Cutting the cord on cable

That was Comcastic

A Motorola cable box from Comcast. That was Comcastic.

It’s been about a week since I turned in my Comcast cable box and decided to rely on over-the-air TV broadcasts. It’s been an interesting experience with some small frustrations, but I don’t know if it will help accomplish my goals.

Toward the end of 2011, I decided that I would pull the plug on cable, but it took awhile to get up the moxie to actually do it. Ultimately, it will be nice to save about $23 per month and I was hoping to regain some valuable time. There were many weekends or late nights where the hours would slip away while I was catching up on shows recorded to my TiVo. Even now, I’m still behind on some public TV programs that I recorded last summer.

I didn’t drop cable because I don’t love TV, like those who scoff that they don’t even own a set. I love television, but I can spend way too much time with it. There are so many things that I need to be doing with my life and that glowing box is just too much of a lure for me.

By setting aside cable, I hope to rededicate my time to writing more, cleaning around the house and just getting outside more. I know that cutting down on TV watching will only get me part of the way to these goals.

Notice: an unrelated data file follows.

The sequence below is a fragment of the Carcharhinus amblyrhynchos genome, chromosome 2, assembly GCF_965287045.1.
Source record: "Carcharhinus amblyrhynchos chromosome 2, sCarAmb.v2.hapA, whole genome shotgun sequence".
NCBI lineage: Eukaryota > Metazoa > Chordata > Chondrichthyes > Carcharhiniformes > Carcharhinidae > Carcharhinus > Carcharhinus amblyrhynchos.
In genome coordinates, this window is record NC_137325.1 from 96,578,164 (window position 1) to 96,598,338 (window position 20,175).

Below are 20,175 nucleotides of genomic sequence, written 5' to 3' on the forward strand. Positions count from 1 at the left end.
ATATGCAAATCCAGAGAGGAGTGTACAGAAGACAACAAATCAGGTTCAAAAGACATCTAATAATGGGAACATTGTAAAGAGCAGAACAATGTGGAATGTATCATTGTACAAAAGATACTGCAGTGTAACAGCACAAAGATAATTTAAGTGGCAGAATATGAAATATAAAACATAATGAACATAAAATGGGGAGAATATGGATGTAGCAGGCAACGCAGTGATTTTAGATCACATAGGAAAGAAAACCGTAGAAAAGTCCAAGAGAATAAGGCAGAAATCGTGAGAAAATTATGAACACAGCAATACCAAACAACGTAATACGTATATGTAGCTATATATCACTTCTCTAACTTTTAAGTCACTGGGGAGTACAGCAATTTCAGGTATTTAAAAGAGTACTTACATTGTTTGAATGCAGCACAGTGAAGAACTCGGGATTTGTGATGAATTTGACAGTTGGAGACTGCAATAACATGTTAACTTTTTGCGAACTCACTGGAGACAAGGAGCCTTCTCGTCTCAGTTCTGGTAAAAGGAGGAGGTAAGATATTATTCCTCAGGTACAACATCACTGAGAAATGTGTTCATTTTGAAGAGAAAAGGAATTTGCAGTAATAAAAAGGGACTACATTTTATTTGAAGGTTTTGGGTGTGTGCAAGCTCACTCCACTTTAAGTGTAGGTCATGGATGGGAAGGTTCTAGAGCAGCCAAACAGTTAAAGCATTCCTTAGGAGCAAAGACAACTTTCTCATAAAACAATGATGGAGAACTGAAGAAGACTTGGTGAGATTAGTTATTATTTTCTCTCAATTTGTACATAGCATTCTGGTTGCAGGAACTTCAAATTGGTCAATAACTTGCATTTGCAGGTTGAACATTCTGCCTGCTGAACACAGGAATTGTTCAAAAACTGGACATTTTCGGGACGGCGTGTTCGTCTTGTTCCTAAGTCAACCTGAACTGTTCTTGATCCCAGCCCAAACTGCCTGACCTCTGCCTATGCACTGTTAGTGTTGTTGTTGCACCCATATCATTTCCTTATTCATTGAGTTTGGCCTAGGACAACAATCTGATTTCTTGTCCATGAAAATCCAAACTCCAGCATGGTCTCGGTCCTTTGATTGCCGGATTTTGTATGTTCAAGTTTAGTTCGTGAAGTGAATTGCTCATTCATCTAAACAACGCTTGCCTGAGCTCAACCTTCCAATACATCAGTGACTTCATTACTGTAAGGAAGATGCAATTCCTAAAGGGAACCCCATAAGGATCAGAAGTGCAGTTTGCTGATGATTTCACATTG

I won’t be quitting cold turkey. I’ve discussed with my friends about watching missed shows on Hulu or downloading them through iTunes Store, but I also feel that watching TV on my computer isn’t the greatest experience. I also have a digital TV converter box that I’ve plugged into my living room set, so I can watch programs the old-fashioned way — live.

I do like the over-the-air experience since the transition to digital TV. When everything works, the picture is generally pretty clear and shows are presented the way they were intended to. Comcast or NBC affiliate KNVN have recently started showing shows with the images cropped to fit old-school 4:3 TVs, which is annoying when they are meant to be viewed in 16:9 letterbox.

Although I imagine some of my viewing will actually be live, there are still options to watch shows later. After doing some quick Internet research, I was able to find an easy way to connect the converter to my TiVo digital video recorder. That was a relief because I had spent a couple of hundred dollars for lifetime service and I didn’t want to set it aside (although I have recouped the value of that plan over the past two years).

While my specific Series 2 model was meant to work with satellite/cable and not antennas, I was advised that I could set up my TiVo for satellite service and trick the unit into thinking my converter was the satellite box.

It’s not perfect, but I can get most of the broadcast networks (except for ABC affiliate KRCR 7, which is just too far away). Over the past week, I’ve tried to find a good indoor antenna but the cheap $12 unit I bought two years ago still does a decent job. I actually made my own, based on Make magazine’s instructions for using old, metal coat hangers (although I had to substitute copper wire for the increasingly scarce type of hangers). That antenna works all right, and both were superior to the expensive flat antenna that I tried briefly and just as quickly returned.

At the very least, this change has me thinking of new and different projects and challenges (like when I can’t watch a show when I would like). It’s been exciting so far and we’ll see where we go from here.